Understanding Kombucha Law: Legally Selling Hard Kombucha

Kombucha law can be mystifying—here, we discuss whether a permit may be needed, spot sources of risk, and touch on steps to be compliant.
Kombucha law can be mystifying—here, we discuss whether a permit may be needed, spot sources of risk, and touch on steps to be compliant.

My fascination with kombucha started in the kitchen, as I raised my first SCOBY from a bottle of GT’s. As she grew, so did another fascination with kombucha—the issues involved in kombucha law. Do you need a federal license to produce kombucha? What about a state license? Can you make kombucha at home and then sell it? Or, do you need a commercial premises to make and sell kombucha—must that be your own commercial space, or could you make kombucha at a commercial kitchen and then sell it? I found that the answer, responsive to so many questions in the law, is that it depends.

As a preliminary matter, though, the first thing to consider is what the alcohol content of the kombucha is (or will be). When producing traditional kombucha, the alcohol content often drifts above .5% ABV (that is, one half of one percent). A product that consists of .5% ABV or more is legally considered alcohol, and a permit is required from the federal government. Moreover, a TTB permit is required even if the ultimate final product is less than .5% ABV. For example, if a producer makes anything beyond .5% ABV—even if the producer plans to dilute that later in the final product—a permit is still required. Of course, there’s no “kombucha permit”—at least not yet!—and so the options for alcohol permits are the ones you would expect. The federal government (the Alcohol and Tobacco Tax and Trade Bureau, or the TTB for short) has three kinds of alcohol permits. There is the brewery permit, the winery permit, or the distilled spirits plant permit.

Through vigil efforts, a kombucha producer (side note: I often think of them as a professional “kombuchery,” and I’m seeing others are starting to use the term as well!) may keep the ABV below .5% at all times. If this is the tact the producer is taking, a permit is not required, and sales would not be limited to those of legal drinking age. Nevertheless, because of the steps involved in making kombucha, it is often not a product eligible to be made at home under the cottage food laws in each state. Moreover, keep in mind that if the product drifts above .5% ABV while it is on the retail shelves (perhaps due to unrefrigerated storage and continued fermentation), then the producer is liable for alcohol taxes, and is essentially producing alcohol without proper licensure. Not good. Indeed, this issue spawned a recall of kombucha products five or so years back, and caused a few entrants into the kombucha market to reconsider. More regulation, federal taxes (at the time of writing $7 for every 31 gallons, also known as a barrel, on the first 50,000 bbls), state taxes (depends on the state), a regulated premises, sales to those 21+ only, potential placement in the alcohol aisle of the grocery store (and many natural foods stores lack permits to even sell alcohol), and so on. It’s a lot to deal with and more risk—especially when dealing with unpasteurized kombucha with live cultures, which for many producers and consumers is the very point—there’s far more inherent risk than when selling a pasteurized orange juice.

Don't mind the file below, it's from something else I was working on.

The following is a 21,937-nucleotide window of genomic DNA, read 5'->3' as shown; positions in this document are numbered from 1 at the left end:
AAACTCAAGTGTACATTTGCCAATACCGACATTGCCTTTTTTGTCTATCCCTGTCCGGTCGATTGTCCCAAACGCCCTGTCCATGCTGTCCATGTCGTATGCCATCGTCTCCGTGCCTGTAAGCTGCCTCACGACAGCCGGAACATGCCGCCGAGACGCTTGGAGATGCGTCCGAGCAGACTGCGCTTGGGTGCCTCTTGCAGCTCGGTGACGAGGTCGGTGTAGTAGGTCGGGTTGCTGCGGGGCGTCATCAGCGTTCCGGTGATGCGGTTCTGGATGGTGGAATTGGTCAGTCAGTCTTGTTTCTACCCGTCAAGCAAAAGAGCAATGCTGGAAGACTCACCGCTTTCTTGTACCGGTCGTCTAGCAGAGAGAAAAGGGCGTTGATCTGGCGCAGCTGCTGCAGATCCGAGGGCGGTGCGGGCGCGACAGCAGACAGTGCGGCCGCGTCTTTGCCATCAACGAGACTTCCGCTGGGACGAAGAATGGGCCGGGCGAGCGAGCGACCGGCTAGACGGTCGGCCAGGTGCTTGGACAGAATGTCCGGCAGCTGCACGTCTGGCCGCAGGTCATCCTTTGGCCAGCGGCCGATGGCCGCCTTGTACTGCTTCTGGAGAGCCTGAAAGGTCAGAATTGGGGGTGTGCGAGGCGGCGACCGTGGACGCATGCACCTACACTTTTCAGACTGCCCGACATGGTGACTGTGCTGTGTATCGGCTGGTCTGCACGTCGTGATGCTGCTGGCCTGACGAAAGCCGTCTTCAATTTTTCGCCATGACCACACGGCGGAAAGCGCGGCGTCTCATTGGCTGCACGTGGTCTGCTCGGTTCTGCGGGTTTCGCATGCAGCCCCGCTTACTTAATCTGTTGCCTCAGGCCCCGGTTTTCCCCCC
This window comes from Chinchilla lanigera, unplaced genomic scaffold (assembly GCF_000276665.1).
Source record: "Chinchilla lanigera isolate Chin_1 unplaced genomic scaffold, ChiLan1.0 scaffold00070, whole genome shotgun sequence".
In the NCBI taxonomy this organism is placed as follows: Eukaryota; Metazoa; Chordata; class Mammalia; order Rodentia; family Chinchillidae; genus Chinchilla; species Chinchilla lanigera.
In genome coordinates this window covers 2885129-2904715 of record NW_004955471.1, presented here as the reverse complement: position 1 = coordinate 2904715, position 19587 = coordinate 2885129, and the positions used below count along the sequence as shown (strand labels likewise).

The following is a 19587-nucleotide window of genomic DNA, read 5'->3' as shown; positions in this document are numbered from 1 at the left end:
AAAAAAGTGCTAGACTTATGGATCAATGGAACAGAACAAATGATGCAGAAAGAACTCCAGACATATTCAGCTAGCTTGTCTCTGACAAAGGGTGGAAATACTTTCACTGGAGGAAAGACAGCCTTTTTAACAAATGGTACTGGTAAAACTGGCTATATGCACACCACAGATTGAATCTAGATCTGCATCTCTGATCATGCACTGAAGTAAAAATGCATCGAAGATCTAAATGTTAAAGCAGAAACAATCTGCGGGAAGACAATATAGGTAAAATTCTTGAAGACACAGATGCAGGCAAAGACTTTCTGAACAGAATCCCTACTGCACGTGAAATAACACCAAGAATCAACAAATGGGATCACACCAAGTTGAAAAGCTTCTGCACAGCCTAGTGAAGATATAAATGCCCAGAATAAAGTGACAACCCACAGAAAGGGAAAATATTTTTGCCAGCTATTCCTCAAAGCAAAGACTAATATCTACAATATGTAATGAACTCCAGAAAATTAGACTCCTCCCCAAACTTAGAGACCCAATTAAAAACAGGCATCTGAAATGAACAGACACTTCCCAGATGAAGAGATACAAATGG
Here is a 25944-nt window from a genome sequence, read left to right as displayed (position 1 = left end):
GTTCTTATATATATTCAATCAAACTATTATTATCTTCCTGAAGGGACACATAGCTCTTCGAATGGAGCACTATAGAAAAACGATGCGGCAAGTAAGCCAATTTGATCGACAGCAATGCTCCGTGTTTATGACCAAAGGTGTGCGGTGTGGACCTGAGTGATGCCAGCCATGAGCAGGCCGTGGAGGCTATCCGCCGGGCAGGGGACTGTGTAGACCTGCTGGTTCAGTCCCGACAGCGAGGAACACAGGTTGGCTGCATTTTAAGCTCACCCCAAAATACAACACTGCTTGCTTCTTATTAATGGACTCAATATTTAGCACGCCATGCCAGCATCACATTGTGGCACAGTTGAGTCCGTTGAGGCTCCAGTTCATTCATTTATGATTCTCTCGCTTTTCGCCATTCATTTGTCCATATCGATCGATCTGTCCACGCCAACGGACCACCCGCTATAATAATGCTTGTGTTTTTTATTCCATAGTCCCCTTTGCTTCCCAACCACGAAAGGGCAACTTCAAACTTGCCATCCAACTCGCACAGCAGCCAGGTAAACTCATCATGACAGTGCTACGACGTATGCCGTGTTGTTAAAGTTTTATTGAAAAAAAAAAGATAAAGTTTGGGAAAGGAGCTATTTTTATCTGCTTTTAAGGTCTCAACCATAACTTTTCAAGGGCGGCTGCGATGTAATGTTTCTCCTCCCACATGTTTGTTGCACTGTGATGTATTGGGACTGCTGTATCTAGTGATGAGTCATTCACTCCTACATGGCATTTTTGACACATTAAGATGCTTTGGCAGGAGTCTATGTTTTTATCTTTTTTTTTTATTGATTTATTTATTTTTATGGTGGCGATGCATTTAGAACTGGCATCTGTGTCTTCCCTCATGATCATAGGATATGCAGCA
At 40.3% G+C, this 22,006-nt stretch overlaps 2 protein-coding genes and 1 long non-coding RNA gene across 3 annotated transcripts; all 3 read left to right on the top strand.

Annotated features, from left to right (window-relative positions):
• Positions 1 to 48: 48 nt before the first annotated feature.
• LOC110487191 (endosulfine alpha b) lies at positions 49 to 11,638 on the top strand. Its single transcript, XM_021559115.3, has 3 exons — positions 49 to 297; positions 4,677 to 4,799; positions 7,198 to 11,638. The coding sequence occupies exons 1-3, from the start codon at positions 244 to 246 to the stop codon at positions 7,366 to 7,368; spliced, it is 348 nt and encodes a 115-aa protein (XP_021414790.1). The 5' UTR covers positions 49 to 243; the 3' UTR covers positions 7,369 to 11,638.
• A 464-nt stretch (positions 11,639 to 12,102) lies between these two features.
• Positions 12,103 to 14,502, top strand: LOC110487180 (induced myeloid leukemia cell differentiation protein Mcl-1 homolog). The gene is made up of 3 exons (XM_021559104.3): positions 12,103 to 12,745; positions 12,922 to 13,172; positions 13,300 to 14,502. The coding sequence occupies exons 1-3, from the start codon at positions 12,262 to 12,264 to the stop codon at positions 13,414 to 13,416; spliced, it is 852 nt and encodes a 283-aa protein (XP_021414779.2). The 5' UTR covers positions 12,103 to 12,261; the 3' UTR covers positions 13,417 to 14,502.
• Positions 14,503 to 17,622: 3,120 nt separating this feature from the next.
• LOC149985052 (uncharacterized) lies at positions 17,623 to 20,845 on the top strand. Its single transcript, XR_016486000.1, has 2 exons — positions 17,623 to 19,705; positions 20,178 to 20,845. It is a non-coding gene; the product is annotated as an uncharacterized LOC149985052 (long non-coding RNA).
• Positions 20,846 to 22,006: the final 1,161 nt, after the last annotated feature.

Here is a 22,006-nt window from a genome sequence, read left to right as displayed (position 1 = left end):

If you are making traditional kombucha, or want the ability to produce a line of .5% ABV+ kombucha, then the TTB brewery permit is what tends to fit. Without drilling too far into the legal nitty gritty, a TTB-approved brewer is able to produce alcohol through extracting sugars from malted barley, or using any number of approved substitutes . Sugar is one of those substitutes. Moreover, a TTB-approved brewer is able to use various adjuncts in flavoring the final product—and so this is how tea and various herbal seasonings may be introduced into the product. Keep in mind, though, that a beer product—or any food product—may only contain ingredients that FDA deems “Generally Recognized as Safe,” or GRAS.

Key, though, is that if a TTB-approved brewer is making a product that lacks malted barley and hops (which defines beer under the Federal Alcohol Administration Act), then the product is not subject to TTB Certificate of Label Approval requirements. This may seem like a boon, but it’s a bit more complicated than that. Because the product is not TTB “beer,” it may not be subject to COLAs, but it is subject to labeling requirements of the Food and Drug Administration (FDA). Thus, nutrition facts would be necessary. (And, notably, laws prevent producers from dropping in just a tiny bit of  hops and malted barley to get around this requirement.)

Further, depending on the composition of the kombucha, a formula approval may be required. However, if all the ingredients come from the exempted list, then the formula approval may be avoided.

All in all, the legal requirements for making kombucha are nuanced. They also can vary by the state. For someone interested in opening a kombucha brewery, it is well worth learning about the legal requirements involved in producing kombucha—and forming a plan for a compliant launch of your new business endeavor. If you are going the the traditional permitted route, then obtaining federal, state, and local permits may affect your kombucha company start-up timeline, not to mention your start-up costs.

This kicks off a series of posts we’ll be making about kombucha law, including diving into more detail about the above issues we’ve already noted.

 

 

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